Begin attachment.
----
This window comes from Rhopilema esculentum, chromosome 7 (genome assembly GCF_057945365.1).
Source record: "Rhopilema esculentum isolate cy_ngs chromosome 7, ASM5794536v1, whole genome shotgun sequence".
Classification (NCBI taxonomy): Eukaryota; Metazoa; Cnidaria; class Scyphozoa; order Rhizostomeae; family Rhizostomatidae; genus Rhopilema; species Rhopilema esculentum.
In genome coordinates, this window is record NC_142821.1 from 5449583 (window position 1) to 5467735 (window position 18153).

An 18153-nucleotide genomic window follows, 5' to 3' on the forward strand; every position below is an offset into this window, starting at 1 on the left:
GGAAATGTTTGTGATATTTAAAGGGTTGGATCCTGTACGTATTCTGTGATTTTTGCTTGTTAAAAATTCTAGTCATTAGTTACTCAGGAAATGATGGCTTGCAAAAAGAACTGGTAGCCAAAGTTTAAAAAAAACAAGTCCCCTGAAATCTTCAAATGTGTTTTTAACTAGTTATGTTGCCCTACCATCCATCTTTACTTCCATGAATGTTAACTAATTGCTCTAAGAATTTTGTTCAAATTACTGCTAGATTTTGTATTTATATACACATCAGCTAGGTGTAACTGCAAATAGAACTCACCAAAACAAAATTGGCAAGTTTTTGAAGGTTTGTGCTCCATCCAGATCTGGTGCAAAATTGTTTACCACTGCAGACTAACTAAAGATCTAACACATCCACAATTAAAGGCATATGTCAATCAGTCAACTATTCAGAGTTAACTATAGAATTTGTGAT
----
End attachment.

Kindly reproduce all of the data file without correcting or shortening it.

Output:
This window comes from Rhopilema esculentum, chromosome 7 (genome assembly GCF_057945365.1).
Source record: "Rhopilema esculentum isolate cy_ngs chromosome 7, ASM5794536v1, whole genome shotgun sequence".
Classification (NCBI taxonomy): Eukaryota; Metazoa; Cnidaria; class Scyphozoa; order Rhizostomeae; family Rhizostomatidae; genus Rhopilema; species Rhopilema esculentum.
In genome coordinates, this window is record NC_142821.1 from 5449583 (window position 1) to 5467735 (window position 18153).

An 18153-nucleotide genomic window follows, 5' to 3' on the forward strand; every position below is an offset into this window, starting at 1 on the left:
GGAAATGTTTGTGATATTTAAAGGGTTGGATCCTGTACGTATTCTGTGATTTTTGCTTGTTAAAAATTCTAGTCATTAGTTACTCAGGAAATGATGGCTTGCAAAAAGAACTGGTAGCCAAAGTTTAAAAAAAACAAGTCCCCTGAAATCTTCAAATGTGTTTTTAACTAGTTATGTTGCCCTACCATCCATCTTTACTTCCATGAATGTTAACTAATTGCTCTAAGAATTTTGTTCAAATTACTGCTAGATTTTGTATTTATATACACATCAGCTAGGTGTAACTGCAAATAGAACTCACCAAAACAAAATTGGCAAGTTTTTGAAGGTTTGTGCTCCATCCAGATCTGGTGCAAAATTGTTTACCACTGCAGACTAACTAAAGATCTAACACATCCACAATTAAAGGCATATGTCAATCAGTCAACTATTCAGAGTTAACTATAGAATTTGTGAT